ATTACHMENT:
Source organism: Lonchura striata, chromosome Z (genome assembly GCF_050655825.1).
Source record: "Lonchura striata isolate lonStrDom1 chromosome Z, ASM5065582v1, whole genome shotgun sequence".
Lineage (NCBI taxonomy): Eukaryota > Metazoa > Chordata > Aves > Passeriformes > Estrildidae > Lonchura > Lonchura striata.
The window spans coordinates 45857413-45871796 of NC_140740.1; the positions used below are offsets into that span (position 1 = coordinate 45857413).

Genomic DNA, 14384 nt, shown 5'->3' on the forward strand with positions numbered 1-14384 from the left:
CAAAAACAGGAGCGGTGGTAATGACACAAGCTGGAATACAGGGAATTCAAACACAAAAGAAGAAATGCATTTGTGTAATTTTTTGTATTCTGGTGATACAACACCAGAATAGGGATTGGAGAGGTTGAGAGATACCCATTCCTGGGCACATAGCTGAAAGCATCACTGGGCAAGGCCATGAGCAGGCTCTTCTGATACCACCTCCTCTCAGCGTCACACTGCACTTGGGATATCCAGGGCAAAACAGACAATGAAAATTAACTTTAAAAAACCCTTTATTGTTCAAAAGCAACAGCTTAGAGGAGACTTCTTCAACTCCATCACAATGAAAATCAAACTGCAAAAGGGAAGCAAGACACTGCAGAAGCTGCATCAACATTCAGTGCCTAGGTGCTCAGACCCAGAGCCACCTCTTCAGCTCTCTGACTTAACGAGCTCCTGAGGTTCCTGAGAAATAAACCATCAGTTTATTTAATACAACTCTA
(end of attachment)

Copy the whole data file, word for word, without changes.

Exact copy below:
Source organism: Lonchura striata, chromosome Z (genome assembly GCF_050655825.1).
Source record: "Lonchura striata isolate lonStrDom1 chromosome Z, ASM5065582v1, whole genome shotgun sequence".
Lineage (NCBI taxonomy): Eukaryota > Metazoa > Chordata > Aves > Passeriformes > Estrildidae > Lonchura > Lonchura striata.
The window spans coordinates 45857413-45871796 of NC_140740.1; the positions used below are offsets into that span (position 1 = coordinate 45857413).

Genomic DNA, 14384 nt, shown 5'->3' on the forward strand with positions numbered 1-14384 from the left:
CAAAAACAGGAGCGGTGGTAATGACACAAGCTGGAATACAGGGAATTCAAACACAAAAGAAGAAATGCATTTGTGTAATTTTTTGTATTCTGGTGATACAACACCAGAATAGGGATTGGAGAGGTTGAGAGATACCCATTCCTGGGCACATAGCTGAAAGCATCACTGGGCAAGGCCATGAGCAGGCTCTTCTGATACCACCTCCTCTCAGCGTCACACTGCACTTGGGATATCCAGGGCAAAACAGACAATGAAAATTAACTTTAAAAAACCCTTTATTGTTCAAAAGCAACAGCTTAGAGGAGACTTCTTCAACTCCATCACAATGAAAATCAAACTGCAAAAGGGAAGCAAGACACTGCAGAAGCTGCATCAACATTCAGTGCCTAGGTGCTCAGACCCAGAGCCACCTCTTCAGCTCTCTGACTTAACGAGCTCCTGAGGTTCCTGAGAAATAAACCATCAGTTTATTTAATACAACTCTA